The US Food and Drug Administration’s (FDA’s) recent decision to approve a genetically engineered salmon for human consumption bodes well for people interested in cheaper fish that are rich in omega three fatty acids. The salmon, produced by AquaBounty, is designed to reduce the time and therefore the cost for fish to reach market size. Other genetically engineered (GE) animals could also save resources and help producers, consumers, or the environment. New enviro-pigs have excrement low in phosphorous, which pollutes waterways. GE sows produce more milk, so piglets grow faster. GE cows resist mad cow disease and mastitis, a costly disease requiring treatment with antibiotics. GE chickens developed in the United Kingdom do not transmit bird flu; their use could save millions of infected birds from being culled and reduce the risk of bird flu epidemics leading to new flu epidemics in people.
These products are not hypothetical—their developers have all publicly reported their existence. Whether or when these or similar products might become available to farmers remains unclear, however. FDA’s salmon decision could signal either a new era of innovative animal biotechnology or continuing stagnation.
The lack of clarity is largely FDA’s doing. It has publicly reported nothing about the number of GE animal products that it has under review and is providing no information about how quickly or slowly it is working to approve or reject those products. In the case of AquaBounty’s newly approved AquaAdvantage salmon, the only GE animal approved for human consumption, FDA took more than 15 years to approve the product. FDA staff reported to an FDA advisory committee five years ago that eating the fish was “as safe as” conventional salmon. FDA needs to manage its program so as to make such delays extremely rare because slow and unpredictable reviews deter investment by eliminating the expectation of timely financial returns.
Slow and unpredictable reviews also conflict with policy goals of the Obama administration. Various executive orders and directives of the White House Office of Management and Budget proclaim that federal regulatory programs should be efficient, as well as transparent. A July 2015 memo from the heads of four White House agencies to FDA and other agencies emphasized “improving the transparency, coordination, predictability, and efficiency of the regulation of biotechnology products.”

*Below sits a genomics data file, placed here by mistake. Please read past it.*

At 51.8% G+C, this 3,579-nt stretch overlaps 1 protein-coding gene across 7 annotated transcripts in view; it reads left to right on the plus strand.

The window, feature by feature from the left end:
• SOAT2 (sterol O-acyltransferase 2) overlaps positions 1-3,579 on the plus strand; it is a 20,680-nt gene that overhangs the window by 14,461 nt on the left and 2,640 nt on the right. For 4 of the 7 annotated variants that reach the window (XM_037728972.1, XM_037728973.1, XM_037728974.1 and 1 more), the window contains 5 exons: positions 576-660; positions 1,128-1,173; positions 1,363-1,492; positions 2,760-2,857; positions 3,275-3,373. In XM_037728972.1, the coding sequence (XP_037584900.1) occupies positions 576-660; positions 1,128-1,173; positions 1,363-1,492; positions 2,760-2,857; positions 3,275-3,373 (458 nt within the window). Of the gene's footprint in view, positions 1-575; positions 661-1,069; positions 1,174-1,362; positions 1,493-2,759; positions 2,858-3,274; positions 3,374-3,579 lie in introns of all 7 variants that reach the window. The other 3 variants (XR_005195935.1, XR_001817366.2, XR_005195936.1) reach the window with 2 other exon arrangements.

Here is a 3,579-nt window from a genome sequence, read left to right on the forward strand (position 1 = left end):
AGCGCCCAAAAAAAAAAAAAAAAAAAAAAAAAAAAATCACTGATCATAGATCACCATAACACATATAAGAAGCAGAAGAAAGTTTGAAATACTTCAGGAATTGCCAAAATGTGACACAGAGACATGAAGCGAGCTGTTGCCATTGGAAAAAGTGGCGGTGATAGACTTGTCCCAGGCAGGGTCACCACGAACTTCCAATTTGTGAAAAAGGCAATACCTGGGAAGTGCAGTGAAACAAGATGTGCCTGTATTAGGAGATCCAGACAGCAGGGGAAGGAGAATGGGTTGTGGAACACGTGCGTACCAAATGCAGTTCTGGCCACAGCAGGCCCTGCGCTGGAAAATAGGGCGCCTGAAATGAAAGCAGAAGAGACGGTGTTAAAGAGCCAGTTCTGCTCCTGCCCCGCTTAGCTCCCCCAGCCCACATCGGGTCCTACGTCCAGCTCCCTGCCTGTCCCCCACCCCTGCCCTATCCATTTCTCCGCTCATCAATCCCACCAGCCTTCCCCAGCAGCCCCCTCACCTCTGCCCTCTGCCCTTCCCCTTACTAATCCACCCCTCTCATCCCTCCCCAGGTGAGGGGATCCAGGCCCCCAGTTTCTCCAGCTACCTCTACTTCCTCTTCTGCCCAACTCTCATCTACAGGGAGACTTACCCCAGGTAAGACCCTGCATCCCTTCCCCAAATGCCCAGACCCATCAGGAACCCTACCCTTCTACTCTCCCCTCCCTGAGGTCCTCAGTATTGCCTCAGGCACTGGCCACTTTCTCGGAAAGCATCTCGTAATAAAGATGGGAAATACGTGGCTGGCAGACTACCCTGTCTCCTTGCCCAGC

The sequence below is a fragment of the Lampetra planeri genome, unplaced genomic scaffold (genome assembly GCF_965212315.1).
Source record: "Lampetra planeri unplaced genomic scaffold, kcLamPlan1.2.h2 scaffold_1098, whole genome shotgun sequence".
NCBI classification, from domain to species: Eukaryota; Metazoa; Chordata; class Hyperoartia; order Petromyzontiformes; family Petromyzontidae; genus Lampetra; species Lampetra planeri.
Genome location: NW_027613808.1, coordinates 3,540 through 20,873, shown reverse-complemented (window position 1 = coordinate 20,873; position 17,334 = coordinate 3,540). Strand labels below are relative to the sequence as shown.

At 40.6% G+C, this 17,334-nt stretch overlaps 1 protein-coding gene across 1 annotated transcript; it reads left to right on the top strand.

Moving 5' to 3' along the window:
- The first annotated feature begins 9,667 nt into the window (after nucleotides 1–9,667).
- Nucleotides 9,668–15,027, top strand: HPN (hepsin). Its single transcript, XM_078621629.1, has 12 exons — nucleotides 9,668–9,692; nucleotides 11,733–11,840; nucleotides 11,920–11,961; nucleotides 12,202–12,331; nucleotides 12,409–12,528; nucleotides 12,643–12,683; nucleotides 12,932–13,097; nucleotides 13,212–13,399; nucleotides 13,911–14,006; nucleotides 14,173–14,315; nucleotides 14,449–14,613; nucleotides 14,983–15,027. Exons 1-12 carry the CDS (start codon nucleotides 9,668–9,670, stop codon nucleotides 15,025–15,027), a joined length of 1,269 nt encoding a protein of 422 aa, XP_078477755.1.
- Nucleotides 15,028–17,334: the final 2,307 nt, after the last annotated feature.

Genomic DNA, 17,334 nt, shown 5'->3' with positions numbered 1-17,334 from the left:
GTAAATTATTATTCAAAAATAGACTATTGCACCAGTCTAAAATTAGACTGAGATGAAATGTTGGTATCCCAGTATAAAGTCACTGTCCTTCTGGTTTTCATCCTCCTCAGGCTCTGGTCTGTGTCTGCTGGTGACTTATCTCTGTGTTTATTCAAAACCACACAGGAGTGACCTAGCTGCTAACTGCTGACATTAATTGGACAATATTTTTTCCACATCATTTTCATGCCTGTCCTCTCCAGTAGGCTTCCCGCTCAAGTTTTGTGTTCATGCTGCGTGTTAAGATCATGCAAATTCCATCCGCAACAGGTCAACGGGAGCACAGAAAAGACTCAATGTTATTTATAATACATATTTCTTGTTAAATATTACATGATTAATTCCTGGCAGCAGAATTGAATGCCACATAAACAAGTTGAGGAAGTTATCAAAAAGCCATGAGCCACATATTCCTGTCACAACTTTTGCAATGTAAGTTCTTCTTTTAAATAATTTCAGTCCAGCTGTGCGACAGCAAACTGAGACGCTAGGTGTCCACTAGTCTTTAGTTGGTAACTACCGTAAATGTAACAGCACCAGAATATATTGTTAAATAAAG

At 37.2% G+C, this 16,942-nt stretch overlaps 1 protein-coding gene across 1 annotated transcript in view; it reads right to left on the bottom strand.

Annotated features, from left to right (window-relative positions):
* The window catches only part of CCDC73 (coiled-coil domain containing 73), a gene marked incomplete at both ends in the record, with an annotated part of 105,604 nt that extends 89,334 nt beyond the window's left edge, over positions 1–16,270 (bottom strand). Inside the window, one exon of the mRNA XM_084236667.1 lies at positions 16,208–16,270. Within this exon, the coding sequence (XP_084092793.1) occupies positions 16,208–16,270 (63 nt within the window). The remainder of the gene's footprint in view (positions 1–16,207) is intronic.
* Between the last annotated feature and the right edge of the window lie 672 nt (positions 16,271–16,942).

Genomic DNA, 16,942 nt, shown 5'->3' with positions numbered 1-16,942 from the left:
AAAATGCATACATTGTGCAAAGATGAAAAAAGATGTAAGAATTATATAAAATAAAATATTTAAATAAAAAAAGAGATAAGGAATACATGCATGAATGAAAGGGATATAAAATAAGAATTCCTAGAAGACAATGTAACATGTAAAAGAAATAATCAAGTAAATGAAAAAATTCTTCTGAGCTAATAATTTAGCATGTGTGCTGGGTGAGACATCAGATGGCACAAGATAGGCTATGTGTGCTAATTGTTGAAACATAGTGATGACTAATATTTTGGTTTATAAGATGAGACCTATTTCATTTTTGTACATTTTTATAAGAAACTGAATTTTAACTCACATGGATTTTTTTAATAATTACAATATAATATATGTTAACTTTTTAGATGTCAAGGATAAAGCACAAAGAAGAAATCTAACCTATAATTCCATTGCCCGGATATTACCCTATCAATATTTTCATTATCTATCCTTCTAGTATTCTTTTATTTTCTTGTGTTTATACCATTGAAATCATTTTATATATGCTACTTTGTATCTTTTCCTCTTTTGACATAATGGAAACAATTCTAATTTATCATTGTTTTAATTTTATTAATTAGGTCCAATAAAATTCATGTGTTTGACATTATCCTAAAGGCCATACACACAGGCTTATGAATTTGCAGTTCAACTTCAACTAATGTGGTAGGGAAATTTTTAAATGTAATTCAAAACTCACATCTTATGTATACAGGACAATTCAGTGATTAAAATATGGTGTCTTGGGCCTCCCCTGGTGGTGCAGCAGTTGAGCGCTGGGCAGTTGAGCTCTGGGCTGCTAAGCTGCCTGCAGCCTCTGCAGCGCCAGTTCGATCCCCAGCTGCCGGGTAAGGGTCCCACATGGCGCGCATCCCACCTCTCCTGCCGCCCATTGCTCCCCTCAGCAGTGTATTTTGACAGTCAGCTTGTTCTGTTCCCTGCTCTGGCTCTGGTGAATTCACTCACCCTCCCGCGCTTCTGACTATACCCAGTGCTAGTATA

FDA has recently asserted, in response to a request for information under the Freedom of Information Act, that it cannot report the total number of investigational new animal drug (INAD) files using genetic engineering each year, explaining that its regulations prevent it from revealing the existence of “an” INAD. Its position reflects a strained interpretation of the meaning of the word “an”. It is contrary to the President Obama’s 2009 directive that agencies adopt a “presumption” of disclosure.
FDA should commit publicly to making the review and approval of GE animal products as quick as other animal drug applications. It should now report the number of new GE animal products that have been submitted to it for review since before FDA’s 2009 decision to regulate GE animals using its animal drug authorities. Specifically, it should report both the number of INAD files for GE animals intended for food use, and notices of claimed investigational exemptions for new animal drugs. As long as FDA reports only sums that exceed some modest minimum, it is difficult to see how such reporting would cause harm to the competitive positions of the developers of those GE animal products. Indeed, FDA routinely provides the number of INADs and new animal drug applications for its entire program, reporting to Congress that its workload included, for example, 247 INADs in 2009, and 198 in 2013. FDA should break down these and similar figures into products related to ag biotech and all other products to give Congress and the public information adequate to judge the performance of its regulatory program for GE animals.
Lutter is visiting fellow at Resources for the Future and Professor of Public Policy at the Frank Batten School of Leadership and Public Policy at the University of Virginia.